Skip to main content

Image Optimization for Web

by: Morgan Withee

Website imagery should increase your engagement, not your page load time. 

Have you ever visited a website that took too long to load, which caused frustration, and you ultimately gave up and left the site altogether? There could be several reasons a website takes forever to load. However, a common factor is excessively large imagery.

One of our clients' most significant pain points during a website rebuild is the content curation and deployment process. More specifically, sourcing and optimizing imagery for the web. It’s not always easy finding imagery that fits with the content and fits within the space. In addition to those considerations, cropping, resizing, and compressing each image adds time and testing to the content deployment process. This post will break down what goes into image optimization and why it’s essential for your website.

What is image optimization, and why should I care? 

Optimizing imagery for the web means delivering high-quality images in the ideal format, size, dimensions, and resolution that allow for a seamless user experience. 

Just one large image on a page that’s 5 MB (5 megabytes or 5,000 kilobytes) could take a few seconds to load. This doesn’t sound like much time but about 40% of users will wait no more than 2 to 3 seconds before abandoning a site. Check out our Core Web Vitals post about optimal page load and SEO. Images do not need to be extremely large to appear high res on the web. Therefore, having images this large on your site will inevitably slow down your page speed and sacrifice the overall user experience for no reason at all.

How do I optimize images? Are there free tools I can use?

When optimizing your imagery, it’s essential to consider all facets that make up the overall image size:

  1. File Size: This refers to the unit of memory or data in “bytes,” or Kilobytes (kb) and megabytes (MB, = 1,000kb.) You can find this detail in the image description, typically near the file type (JPEG image – 141kb in the below example.) This image size can be changed by adjusting the two units listed below. 

  2. Dimensions: This refers to the width and height of the image in pixels (1600x700px in the below example.) The width and height can be changed by scaling the image up or down or cropping the image.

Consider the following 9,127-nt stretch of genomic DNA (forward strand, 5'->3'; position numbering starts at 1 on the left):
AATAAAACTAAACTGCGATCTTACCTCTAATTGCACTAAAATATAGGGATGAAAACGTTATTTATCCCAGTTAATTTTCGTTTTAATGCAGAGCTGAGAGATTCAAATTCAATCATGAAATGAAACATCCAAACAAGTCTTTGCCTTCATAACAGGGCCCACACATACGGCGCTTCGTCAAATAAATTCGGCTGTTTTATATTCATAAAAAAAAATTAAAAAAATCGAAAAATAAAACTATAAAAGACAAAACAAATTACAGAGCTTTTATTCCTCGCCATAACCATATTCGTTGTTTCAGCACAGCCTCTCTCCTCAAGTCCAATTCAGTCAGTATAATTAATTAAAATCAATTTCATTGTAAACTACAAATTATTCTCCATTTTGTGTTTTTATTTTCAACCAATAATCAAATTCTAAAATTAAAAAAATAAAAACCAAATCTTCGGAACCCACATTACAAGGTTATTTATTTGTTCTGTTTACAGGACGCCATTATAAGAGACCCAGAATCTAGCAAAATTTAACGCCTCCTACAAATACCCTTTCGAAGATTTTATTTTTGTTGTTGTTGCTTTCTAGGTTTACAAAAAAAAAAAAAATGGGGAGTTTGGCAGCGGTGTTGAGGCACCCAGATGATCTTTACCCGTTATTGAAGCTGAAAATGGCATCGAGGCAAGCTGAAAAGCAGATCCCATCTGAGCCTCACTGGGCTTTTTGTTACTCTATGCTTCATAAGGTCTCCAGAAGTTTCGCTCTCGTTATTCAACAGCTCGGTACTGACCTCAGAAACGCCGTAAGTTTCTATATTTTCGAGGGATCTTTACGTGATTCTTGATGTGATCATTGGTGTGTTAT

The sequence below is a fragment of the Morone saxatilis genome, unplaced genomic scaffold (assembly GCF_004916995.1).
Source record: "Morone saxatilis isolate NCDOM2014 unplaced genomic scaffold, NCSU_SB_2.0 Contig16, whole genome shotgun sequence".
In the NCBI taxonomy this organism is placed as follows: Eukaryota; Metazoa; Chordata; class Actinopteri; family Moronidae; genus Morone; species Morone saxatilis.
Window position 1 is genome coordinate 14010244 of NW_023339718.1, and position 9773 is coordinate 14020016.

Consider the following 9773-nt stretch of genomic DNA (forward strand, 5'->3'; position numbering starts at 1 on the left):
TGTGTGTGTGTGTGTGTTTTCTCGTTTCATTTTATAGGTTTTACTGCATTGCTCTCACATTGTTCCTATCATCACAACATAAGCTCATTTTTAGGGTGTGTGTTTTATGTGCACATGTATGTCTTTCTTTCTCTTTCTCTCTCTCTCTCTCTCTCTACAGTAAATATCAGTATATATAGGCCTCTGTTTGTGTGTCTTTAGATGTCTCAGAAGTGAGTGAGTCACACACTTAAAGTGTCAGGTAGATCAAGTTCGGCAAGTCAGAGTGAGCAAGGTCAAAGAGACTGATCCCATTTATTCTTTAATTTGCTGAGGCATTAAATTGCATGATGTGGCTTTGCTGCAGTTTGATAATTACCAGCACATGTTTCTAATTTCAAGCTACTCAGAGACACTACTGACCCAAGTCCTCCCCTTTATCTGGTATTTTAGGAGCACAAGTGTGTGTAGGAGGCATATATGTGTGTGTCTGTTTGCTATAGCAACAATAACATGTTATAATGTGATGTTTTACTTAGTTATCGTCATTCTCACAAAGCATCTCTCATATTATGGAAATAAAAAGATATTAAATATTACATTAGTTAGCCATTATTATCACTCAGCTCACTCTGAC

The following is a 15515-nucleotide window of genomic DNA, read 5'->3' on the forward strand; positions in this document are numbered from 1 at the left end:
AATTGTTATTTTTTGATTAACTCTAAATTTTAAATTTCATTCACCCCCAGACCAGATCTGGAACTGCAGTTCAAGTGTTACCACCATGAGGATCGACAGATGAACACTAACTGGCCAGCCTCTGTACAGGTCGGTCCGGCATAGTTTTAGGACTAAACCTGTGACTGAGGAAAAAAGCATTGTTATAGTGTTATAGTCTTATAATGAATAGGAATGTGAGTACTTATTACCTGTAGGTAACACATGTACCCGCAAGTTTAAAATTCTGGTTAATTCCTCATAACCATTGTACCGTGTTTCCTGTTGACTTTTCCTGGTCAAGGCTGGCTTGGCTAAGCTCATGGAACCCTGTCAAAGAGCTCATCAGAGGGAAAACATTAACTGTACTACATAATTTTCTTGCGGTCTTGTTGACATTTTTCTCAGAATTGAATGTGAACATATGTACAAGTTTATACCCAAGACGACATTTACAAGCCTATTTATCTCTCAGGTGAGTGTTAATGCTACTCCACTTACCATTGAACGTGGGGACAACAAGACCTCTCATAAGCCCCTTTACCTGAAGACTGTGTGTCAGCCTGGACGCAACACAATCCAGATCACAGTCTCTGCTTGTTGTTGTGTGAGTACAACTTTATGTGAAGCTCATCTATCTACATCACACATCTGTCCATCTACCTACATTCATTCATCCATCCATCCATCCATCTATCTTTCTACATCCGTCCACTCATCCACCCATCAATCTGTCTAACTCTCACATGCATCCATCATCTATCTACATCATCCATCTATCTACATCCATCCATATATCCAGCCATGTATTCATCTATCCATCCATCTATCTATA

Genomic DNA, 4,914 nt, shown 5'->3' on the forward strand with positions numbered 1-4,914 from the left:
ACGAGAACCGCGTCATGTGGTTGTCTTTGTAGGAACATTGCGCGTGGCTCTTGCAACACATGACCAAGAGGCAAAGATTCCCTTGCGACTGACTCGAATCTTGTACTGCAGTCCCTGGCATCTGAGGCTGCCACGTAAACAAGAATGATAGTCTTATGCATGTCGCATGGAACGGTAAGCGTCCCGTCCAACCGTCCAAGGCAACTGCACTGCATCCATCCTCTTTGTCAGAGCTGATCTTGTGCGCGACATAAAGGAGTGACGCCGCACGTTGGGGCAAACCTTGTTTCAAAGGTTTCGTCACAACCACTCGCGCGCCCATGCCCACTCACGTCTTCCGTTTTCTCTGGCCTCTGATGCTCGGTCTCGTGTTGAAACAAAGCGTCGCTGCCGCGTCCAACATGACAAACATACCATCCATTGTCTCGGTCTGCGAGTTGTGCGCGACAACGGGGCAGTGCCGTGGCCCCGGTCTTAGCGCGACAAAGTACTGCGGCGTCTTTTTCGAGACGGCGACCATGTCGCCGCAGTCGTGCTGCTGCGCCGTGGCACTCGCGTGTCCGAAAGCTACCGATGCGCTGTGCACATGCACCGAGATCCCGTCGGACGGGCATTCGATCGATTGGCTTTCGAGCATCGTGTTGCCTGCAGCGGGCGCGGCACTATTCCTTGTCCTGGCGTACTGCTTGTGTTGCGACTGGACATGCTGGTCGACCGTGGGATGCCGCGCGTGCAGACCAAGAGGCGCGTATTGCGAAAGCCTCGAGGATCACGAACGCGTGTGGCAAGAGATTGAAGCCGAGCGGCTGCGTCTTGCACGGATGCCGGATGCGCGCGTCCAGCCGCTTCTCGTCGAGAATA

3. Resolution: This refers to the degree of detail measured in Pixels Per Inch (ppi). For web, 72ppi is the best practice. Many images right off stock image sites or phone cameras will be around 240-300ppi and sometimes even 400ppi. The resolution can be changed by uploading the image in an online compressor or uploading in an image editing tool and manually adjusting the Image Size > Resolution. (Usually, online compressors do a better job of not sacrificing quality.) Once the Dimensions (px) and Resolution (ppi) have been adjusted, then the File Size (kb) will inevitably reduce, and you will be left with an optimized image for the web.  

  4. File Type: It’s also important to pay attention to the file type of an image (JPG, PNG, SVG, PDF, webP…). Generally, a JPG and webP image for larger imagery is the way to go, given they are naturally a smaller file size than a PNG, etc. However, there will be instances on the site when a transparent PNG or SVG is necessary or appropriate, i.e., for iconography or graphics that require a transparent background.  

image details


As a rule of thumb, the largest images on your website should not exceed 200kb. This may vary depending on your design, of course. When downloading imagery off the web or grabbed from a folder on your computer or phone, it’s essential to look at the file size, type, dimensions, and resolution description to ensure it is a web-friendly image. Remember that it most likely has not been optimized from the source where you’ve found it. Below is a list of free online resources and tools to help you with your image sourcing and optimization efforts!

Free Online Resources

Here is a list of FREE online resources for image sourcing, editing, and optimization.

Free Stock Image & Video Resources 

Free Image Optimization Resources 

  • - Crop, compress, resize, convert files, and more!  

  • - Compress JPGs… and PNG, GIF, and PDF files! You can upload or drag and drop the files into the upload area (up to 20 at once) and let the website do the work. Download the compressed files in a zip folder, and you have your compressed image(s)! (Make sure image dimensions are reduced or modified beforehand.) 

Free Icon Resources